Tokyo can guarantee "quality and safety" if it hosts the 2020 Olympic Games, the city's bid chief said on Tuesday.
Masato Mizuno, chief executive officer of the Tokyo 2020 bid committee, demurred from commenting specifically on the rival bids of Istanbul and Madrid, which is forbidden under International Olympic Committee rules. However, he noted that Rio de Janeiro, host of the 2016 Games, was running "very, very late" in preparing for next year's World Cup.
The Brazil World Cup organizers announced on Monday that a stadium to be used in June for the Confederations Cup — a warmup event for the World Cup — won't be ready on time.
"More and more IOC members want to be in safe hands, so we are emphasizing our strengths," said Mizuno, the heir to the Mizuno sports goods empire. "We can guarantee quality and safety."
Mizuno also emphasized Tokyo's strong financial position, its track record in hosting events without incident, and the mass transit system.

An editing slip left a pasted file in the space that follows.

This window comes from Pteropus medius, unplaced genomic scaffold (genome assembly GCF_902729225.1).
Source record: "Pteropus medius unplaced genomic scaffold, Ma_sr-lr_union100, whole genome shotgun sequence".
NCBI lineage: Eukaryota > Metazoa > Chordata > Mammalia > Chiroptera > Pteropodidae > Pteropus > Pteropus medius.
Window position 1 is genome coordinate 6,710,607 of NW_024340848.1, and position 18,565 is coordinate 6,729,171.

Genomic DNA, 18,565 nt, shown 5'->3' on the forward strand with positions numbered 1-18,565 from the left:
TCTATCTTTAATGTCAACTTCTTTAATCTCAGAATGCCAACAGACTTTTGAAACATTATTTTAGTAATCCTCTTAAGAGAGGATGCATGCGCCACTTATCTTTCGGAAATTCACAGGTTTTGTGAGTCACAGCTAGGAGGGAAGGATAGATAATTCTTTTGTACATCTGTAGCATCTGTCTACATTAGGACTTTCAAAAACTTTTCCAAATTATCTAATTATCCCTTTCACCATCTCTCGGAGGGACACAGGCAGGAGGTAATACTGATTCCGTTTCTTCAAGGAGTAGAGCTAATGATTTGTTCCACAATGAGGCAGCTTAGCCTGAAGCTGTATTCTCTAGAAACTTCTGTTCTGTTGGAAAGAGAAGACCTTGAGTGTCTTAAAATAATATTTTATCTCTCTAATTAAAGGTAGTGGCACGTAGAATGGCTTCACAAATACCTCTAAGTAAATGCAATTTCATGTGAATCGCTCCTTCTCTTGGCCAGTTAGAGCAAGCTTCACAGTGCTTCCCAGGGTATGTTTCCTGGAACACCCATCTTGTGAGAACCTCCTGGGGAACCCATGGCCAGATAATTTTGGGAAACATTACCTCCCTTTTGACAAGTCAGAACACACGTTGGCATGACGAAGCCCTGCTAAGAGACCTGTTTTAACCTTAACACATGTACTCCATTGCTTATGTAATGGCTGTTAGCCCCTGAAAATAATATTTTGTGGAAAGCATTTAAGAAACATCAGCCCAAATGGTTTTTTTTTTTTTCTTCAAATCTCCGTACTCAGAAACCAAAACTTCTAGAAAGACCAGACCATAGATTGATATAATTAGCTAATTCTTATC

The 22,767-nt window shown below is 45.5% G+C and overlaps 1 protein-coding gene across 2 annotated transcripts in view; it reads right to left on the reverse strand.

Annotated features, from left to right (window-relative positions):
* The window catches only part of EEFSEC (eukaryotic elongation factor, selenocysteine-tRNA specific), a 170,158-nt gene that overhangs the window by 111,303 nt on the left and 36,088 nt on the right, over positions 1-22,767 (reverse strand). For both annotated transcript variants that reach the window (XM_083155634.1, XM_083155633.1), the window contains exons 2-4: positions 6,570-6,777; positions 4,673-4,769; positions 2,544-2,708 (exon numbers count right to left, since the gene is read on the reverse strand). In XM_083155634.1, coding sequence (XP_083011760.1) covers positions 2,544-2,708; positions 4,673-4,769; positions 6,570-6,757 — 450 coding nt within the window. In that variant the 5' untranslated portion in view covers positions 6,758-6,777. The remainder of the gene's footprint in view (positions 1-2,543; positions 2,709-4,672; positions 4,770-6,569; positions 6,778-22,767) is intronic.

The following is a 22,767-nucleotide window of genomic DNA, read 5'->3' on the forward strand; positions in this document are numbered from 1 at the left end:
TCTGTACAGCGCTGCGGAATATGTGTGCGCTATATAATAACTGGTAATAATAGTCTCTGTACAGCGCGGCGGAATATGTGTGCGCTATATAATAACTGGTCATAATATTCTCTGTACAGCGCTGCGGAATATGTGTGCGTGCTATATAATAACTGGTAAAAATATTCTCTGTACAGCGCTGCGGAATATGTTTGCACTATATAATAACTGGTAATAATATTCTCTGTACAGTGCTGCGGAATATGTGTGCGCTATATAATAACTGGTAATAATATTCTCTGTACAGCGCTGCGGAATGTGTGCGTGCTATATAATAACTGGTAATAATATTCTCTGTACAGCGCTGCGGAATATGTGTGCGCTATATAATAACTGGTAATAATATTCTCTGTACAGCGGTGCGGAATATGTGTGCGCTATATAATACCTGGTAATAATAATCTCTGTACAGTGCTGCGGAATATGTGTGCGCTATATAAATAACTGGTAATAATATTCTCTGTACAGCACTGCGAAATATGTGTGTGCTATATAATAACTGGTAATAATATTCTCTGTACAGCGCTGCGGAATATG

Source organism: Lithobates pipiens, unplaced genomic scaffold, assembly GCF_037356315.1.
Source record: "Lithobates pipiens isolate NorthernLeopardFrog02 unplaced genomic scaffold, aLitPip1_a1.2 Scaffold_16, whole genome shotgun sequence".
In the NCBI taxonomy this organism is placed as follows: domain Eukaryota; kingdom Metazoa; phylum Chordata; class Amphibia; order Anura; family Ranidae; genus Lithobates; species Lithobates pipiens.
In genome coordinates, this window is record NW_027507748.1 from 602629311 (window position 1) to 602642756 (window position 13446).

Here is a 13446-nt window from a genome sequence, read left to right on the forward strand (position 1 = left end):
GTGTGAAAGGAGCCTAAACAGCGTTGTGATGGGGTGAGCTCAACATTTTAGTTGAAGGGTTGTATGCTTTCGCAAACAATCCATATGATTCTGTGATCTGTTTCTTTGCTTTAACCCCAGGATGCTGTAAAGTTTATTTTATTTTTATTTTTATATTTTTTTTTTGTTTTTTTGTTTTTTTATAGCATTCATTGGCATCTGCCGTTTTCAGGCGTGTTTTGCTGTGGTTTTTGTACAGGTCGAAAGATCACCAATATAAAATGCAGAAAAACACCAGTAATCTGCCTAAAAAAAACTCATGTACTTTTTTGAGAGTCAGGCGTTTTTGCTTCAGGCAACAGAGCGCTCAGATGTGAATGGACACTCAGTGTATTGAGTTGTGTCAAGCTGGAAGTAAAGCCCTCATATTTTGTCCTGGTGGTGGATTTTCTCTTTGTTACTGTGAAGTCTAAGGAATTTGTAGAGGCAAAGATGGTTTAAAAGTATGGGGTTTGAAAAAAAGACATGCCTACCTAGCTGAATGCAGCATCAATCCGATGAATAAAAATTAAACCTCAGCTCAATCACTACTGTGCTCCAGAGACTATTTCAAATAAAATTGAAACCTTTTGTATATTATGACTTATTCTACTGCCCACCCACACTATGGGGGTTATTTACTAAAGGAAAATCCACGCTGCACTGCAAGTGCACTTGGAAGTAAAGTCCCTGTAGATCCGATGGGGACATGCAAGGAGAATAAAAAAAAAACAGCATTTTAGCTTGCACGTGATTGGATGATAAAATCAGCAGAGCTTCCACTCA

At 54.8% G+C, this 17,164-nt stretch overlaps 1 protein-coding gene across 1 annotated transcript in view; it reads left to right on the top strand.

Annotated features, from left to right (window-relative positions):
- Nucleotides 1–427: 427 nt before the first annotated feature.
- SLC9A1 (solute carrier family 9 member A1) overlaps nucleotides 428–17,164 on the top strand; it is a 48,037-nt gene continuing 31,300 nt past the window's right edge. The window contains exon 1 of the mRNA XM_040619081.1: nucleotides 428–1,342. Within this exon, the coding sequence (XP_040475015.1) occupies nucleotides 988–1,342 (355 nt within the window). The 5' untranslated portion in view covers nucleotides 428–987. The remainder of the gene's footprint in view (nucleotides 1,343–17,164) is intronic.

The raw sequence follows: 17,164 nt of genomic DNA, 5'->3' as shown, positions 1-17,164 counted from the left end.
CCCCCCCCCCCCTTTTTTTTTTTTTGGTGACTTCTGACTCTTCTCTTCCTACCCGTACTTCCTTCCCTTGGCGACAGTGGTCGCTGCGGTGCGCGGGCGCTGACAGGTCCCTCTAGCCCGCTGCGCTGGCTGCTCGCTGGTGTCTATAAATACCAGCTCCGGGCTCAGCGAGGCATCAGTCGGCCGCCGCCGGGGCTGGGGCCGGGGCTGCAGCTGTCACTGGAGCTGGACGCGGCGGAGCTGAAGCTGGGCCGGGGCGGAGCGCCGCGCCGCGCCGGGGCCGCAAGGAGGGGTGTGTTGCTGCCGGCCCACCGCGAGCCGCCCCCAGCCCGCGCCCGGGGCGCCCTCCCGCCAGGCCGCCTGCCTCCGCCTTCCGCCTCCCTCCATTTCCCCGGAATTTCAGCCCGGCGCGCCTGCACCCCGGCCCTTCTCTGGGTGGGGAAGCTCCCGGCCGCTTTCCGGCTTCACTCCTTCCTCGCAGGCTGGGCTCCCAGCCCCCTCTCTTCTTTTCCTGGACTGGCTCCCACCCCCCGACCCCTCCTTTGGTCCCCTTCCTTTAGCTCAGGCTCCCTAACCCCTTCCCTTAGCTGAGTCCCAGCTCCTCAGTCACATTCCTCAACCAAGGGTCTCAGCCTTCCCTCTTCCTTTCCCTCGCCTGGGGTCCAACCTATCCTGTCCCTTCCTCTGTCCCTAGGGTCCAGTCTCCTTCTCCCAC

"Every train comes on time," he said, exaggerating only slightly.
Mizuno appealed to American and British executives attending a talk at the American Chamber of Commerce to help Tokyo's bid by reassuring people over issues like potential radiation risks from Japan's nuclear disaster.
Tokyo hosted the games in 1964 and views the 2020 event as an opportunity to revitalize the city, whose entire metropolitan area is home to some 35 million people. It estimates the Games will create 150,000 jobs and bring in an extra $30 billion US in business.
Like countless others involved in sports, Mizuno expressed condolences to victims of the explosions that marred the Boston Marathon on Monday, killing three people and injuring at least 140 others.
"Tokyo is one of the safest cities," he said. Should Tokyo win its bid, "We would do our best to prevent any wrongdoing."
The 2020 hosting rights will be decided in September by the International Olympic Committee.